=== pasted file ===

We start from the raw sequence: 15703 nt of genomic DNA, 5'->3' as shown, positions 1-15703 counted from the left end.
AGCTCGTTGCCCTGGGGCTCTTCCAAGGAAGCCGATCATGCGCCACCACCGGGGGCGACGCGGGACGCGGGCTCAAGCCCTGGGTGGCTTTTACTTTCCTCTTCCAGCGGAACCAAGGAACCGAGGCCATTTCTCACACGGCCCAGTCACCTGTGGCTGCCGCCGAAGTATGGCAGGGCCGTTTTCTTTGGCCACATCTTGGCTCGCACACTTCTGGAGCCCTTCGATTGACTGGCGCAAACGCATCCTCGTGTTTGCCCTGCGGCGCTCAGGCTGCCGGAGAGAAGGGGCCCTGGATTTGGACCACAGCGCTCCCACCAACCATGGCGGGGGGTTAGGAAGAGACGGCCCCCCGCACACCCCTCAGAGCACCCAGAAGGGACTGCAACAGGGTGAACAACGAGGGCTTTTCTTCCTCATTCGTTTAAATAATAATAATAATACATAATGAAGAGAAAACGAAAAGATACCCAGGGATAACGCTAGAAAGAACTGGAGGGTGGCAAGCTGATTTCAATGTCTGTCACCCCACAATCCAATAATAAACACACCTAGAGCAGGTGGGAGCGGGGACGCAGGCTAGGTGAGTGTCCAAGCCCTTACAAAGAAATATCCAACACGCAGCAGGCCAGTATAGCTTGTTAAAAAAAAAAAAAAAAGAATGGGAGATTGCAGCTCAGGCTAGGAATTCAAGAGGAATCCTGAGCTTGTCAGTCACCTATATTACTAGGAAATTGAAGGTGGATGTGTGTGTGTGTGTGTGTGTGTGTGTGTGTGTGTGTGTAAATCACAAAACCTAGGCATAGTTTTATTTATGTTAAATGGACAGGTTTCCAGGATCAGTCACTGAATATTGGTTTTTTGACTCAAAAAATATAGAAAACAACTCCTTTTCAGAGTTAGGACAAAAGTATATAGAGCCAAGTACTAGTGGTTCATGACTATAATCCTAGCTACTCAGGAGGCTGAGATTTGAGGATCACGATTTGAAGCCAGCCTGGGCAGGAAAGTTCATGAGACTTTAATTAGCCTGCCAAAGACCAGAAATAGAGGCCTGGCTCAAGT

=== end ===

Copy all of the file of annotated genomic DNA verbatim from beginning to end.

We start from the raw sequence: 15703 nt of genomic DNA, 5'->3' as shown, positions 1-15703 counted from the left end.
AGCTCGTTGCCCTGGGGCTCTTCCAAGGAAGCCGATCATGCGCCACCACCGGGGGCGACGCGGGACGCGGGCTCAAGCCCTGGGTGGCTTTTACTTTCCTCTTCCAGCGGAACCAAGGAACCGAGGCCATTTCTCACACGGCCCAGTCACCTGTGGCTGCCGCCGAAGTATGGCAGGGCCGTTTTCTTTGGCCACATCTTGGCTCGCACACTTCTGGAGCCCTTCGATTGACTGGCGCAAACGCATCCTCGTGTTTGCCCTGCGGCGCTCAGGCTGCCGGAGAGAAGGGGCCCTGGATTTGGACCACAGCGCTCCCACCAACCATGGCGGGGGGTTAGGAAGAGACGGCCCCCCGCACACCCCTCAGAGCACCCAGAAGGGACTGCAACAGGGTGAACAACGAGGGCTTTTCTTCCTCATTCGTTTAAATAATAATAATAATACATAATGAAGAGAAAACGAAAAGATACCCAGGGATAACGCTAGAAAGAACTGGAGGGTGGCAAGCTGATTTCAATGTCTGTCACCCCACAATCCAATAATAAACACACCTAGAGCAGGTGGGAGCGGGGACGCAGGCTAGGTGAGTGTCCAAGCCCTTACAAAGAAATATCCAACACGCAGCAGGCCAGTATAGCTTGTTAAAAAAAAAAAAAAAAGAATGGGAGATTGCAGCTCAGGCTAGGAATTCAAGAGGAATCCTGAGCTTGTCAGTCACCTATATTACTAGGAAATTGAAGGTGGATGTGTGTGTGTGTGTGTGTGTGTGTGTGTGTGTGTGTGTAAATCACAAAACCTAGGCATAGTTTTATTTATGTTAAATGGACAGGTTTCCAGGATCAGTCACTGAATATTGGTTTTTTGACTCAAAAAATATAGAAAACAACTCCTTTTCAGAGTTAGGACAAAAGTATATAGAGCCAAGTACTAGTGGTTCATGACTATAATCCTAGCTACTCAGGAGGCTGAGATTTGAGGATCACGATTTGAAGCCAGCCTGGGCAGGAAAGTTCATGAGACTTTAATTAGCCTGCCAAAGACCAGAAATAGAGGCCTGGCTCAAGT